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DRUG RECORD

 

IDELALISIB

OVERVIEW
Idelalisib

 

Introduction

Idelalisib is an oral kinase inhibitor that is approved for use in combination with rituximab in relapsed or refractory chronic lymphocytic leukemia (CLL) and as monotherapy for relapsed follicular B cell and small lymphocytic lymphoma.  Idelalisib is associated with a high rate of minor serum enzyme elevations during therapy and has been reported to cause clinically apparent acute liver injury that can be severe and even fatal.

 

Background

Idelalisib (eye del" a lis' ib) is an orally available, small molecule inhibitor of phosphatidylinositol 3-kinase delta (PI3Kδ), which is an essential component in the B cell signaling pathways that drive migration of B cells to lymph nodes and bone marrow.  Inhibition of this pathway inhibits B cell chemotaxis and adherence and reduces cell viability.  This pathway is upregulated in many B cell malignancies and has been shown to be critical for proliferation and survival of leukemia and lymphomatous malignant B lymphocytes.  Idelalisib was approved for use in the United States as therapy for relapsed CLL in combination with rituximab and as monotherapy for indolent forms of non-Hodgkin’s lymphoma in 2014.  Idelalisib is available in capsules of 100 and 150 mg under the brand name Zydelig.  The recommended dose is 150 mg twice daily until disease progression or unacceptable toxicity.  Side effects are common but usually mild-to-moderate in severity, and include nausea, diarrhea, headache, stomatitis, fever, pain, rash, infections, arthralgia and fatigue.  Common laboratory abnormalities can include cytopenias, liver enzyme elevations, hyper- or hypo-glycemia, and hyponatremia.  Severe adverse events can include liver failure, severe diarrhea, pneumonitis, intestinal perforation, severe skin rash, anaphylaxis and neutropenia.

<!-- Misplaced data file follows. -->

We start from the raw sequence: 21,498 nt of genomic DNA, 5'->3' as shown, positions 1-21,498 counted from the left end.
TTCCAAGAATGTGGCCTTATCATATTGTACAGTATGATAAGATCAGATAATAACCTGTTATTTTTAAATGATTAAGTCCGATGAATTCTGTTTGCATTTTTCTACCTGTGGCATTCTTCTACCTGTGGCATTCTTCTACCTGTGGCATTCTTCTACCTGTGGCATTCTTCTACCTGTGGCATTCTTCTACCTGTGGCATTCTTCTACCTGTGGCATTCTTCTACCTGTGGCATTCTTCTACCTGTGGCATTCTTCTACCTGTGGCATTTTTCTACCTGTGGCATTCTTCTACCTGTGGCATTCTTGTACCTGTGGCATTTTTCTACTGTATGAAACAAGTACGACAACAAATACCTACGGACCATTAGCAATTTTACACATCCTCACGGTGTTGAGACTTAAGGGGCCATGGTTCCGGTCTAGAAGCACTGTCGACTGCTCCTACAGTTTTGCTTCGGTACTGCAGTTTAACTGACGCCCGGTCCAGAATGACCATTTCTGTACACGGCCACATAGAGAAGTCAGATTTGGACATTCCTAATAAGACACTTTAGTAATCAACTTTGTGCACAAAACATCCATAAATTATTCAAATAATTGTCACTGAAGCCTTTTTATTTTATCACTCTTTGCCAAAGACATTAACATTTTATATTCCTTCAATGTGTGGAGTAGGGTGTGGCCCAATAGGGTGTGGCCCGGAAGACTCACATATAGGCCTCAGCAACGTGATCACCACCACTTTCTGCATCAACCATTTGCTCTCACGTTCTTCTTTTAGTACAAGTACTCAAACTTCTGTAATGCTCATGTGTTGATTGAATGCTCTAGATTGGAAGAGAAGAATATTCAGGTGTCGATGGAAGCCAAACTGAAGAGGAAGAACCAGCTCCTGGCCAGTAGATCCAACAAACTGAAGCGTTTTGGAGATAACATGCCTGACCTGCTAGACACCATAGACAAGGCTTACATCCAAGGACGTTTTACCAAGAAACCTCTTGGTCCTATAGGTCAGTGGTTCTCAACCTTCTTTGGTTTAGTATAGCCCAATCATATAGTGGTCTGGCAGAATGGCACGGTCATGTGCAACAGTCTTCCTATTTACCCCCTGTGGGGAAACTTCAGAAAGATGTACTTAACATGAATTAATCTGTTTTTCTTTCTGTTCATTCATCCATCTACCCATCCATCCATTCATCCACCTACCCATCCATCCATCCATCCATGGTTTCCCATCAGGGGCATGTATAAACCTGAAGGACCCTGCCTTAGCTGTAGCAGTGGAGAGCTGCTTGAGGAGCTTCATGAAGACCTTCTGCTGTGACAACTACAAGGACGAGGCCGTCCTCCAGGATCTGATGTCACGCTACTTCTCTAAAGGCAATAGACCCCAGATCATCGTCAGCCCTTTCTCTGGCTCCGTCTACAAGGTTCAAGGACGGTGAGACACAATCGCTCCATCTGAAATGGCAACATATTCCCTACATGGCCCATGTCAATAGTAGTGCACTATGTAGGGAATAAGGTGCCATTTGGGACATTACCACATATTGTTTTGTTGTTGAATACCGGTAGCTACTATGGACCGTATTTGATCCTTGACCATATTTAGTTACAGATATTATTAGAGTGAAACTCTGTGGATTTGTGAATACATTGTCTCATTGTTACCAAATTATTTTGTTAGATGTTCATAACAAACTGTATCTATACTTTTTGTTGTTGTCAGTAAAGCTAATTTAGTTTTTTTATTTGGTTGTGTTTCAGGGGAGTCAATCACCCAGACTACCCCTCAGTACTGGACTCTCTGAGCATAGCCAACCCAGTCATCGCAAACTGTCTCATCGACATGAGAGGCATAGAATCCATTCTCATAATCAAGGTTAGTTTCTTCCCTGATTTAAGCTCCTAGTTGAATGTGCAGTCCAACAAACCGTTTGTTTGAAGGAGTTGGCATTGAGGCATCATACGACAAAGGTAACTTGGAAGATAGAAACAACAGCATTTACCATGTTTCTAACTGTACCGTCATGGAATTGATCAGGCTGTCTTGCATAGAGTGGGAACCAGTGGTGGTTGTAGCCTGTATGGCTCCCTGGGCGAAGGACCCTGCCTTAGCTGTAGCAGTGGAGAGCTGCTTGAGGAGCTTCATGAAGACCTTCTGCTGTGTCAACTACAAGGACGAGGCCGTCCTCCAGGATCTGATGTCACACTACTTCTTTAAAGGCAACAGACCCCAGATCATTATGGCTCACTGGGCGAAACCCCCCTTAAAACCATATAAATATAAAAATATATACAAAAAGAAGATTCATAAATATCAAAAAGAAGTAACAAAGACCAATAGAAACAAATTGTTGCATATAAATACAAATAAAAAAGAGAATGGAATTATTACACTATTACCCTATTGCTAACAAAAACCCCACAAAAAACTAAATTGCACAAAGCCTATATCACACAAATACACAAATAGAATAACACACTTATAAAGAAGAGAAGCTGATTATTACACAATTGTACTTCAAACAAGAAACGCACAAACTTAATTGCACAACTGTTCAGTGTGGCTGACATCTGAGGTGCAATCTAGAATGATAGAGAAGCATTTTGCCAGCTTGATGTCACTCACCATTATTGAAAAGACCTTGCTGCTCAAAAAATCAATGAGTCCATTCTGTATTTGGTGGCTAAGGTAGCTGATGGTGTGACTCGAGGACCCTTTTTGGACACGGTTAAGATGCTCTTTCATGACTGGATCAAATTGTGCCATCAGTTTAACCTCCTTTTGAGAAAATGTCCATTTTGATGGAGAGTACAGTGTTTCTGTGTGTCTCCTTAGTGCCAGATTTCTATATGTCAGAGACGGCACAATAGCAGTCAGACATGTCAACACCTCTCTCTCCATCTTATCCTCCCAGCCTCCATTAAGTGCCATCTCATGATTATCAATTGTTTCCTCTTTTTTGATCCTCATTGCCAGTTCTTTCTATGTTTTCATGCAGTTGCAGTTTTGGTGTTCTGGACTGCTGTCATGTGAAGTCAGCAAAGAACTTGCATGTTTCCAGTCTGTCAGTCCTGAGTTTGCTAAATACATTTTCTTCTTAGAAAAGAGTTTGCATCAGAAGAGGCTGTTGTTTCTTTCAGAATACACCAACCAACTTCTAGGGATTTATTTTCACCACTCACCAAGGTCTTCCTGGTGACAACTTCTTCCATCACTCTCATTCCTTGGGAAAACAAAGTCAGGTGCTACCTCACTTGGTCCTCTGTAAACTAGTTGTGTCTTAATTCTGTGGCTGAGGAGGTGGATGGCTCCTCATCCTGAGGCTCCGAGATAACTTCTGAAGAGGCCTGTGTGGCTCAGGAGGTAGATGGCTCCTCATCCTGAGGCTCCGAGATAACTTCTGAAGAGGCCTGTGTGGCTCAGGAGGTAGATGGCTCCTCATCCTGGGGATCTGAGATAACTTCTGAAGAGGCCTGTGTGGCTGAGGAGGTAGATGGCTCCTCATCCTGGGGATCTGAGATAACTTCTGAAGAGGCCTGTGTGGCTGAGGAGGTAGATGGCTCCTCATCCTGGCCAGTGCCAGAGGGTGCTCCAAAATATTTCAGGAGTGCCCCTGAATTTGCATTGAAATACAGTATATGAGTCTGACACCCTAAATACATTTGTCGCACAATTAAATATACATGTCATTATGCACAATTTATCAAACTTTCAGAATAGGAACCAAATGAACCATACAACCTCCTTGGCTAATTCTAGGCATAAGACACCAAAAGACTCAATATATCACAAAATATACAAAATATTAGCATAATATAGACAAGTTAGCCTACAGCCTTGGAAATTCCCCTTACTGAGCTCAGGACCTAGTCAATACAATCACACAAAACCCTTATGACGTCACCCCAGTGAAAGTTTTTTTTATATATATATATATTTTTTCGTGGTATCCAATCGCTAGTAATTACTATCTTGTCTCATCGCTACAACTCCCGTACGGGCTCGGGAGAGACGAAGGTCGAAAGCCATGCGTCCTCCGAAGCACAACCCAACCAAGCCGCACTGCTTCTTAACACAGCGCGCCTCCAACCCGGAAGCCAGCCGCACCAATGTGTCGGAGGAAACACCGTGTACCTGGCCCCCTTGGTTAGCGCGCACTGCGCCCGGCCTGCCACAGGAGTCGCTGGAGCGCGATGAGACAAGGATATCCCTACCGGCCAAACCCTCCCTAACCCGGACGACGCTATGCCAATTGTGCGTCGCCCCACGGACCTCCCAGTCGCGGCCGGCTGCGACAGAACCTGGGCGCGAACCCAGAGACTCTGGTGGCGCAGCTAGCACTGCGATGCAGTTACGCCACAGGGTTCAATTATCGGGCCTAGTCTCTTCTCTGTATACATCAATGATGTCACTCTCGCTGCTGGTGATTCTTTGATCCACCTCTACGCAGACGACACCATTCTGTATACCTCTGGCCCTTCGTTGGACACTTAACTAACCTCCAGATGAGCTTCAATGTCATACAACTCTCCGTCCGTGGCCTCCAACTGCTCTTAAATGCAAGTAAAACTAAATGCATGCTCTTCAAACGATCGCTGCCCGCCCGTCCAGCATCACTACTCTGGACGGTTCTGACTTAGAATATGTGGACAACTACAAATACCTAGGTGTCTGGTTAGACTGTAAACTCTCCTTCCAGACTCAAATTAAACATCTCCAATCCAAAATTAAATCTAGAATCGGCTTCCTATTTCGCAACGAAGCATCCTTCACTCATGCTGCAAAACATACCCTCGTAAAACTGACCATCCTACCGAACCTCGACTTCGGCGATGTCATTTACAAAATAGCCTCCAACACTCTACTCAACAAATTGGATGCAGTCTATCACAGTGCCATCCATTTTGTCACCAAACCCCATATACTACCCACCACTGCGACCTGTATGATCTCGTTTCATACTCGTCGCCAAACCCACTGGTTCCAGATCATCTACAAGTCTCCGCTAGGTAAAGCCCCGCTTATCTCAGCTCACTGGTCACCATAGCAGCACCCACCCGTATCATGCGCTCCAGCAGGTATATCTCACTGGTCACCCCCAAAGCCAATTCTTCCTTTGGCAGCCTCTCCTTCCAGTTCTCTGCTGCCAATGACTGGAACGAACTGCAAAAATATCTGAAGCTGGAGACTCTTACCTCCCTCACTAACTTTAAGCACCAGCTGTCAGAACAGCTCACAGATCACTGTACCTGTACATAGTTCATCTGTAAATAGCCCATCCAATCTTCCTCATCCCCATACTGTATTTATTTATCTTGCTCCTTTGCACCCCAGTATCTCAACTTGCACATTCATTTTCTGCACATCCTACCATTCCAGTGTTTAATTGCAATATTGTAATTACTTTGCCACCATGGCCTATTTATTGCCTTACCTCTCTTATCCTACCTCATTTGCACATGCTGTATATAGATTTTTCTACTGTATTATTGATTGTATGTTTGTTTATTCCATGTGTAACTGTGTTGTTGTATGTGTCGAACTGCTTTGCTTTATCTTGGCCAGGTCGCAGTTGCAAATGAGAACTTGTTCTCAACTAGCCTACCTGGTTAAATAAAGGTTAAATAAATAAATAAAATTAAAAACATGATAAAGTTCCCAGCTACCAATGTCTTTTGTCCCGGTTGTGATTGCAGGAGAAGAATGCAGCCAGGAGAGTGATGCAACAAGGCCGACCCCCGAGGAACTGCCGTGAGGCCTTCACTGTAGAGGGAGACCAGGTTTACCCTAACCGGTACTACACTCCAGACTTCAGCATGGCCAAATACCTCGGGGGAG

Hepatotoxicity

In clinical trials of idelalisib combined with rituximab in patients with CLL and lymphoma, the rates of serum enzyme elevations during therapy ranged from 25% to 35% and were above 5 times the ULN in 5% to 8% (compared to 1% with placebo and rituximab).  Severe instances of severe acute hepatocellular injury and acute liver failure were reported in patients receiving idelalisib alone and with rituximab, but the clinical features of the cases have not be described in detail.  Serum enzyme elevations typically arise within 4 to 12 weeks of starting therapy and usually resolve rapidly with temporary discontinuation.  In some instances, however, serum aminotransferases remain high despite stopping therapy and corticosteroids appeared to have a beneficial effect.  Most patients who develop significant serum enzyme elevations with idelalisib have a rapid recurrence upon rechallenge.  In patients receiving corticosteroids, however, recurrence is less common and generally mild, allowing for restarting of therapy in most patients.  Because, idelalisib affects B cell function, it may also be capable of inducing reactivation of hepatitis B, although in published trials of the agent, reactivation was not reported.  Thus, idelalisib is a frequent cause of acute hepatocellular injury which may have an autoimmune component.  However, idelalisib has not been widely used and it potential for causing acute clinically apparent liver injury with jaundice has not been well defined.

Likelihood score: D (possible cause of clinically apparent liver injury).

 

Mechanism of Injury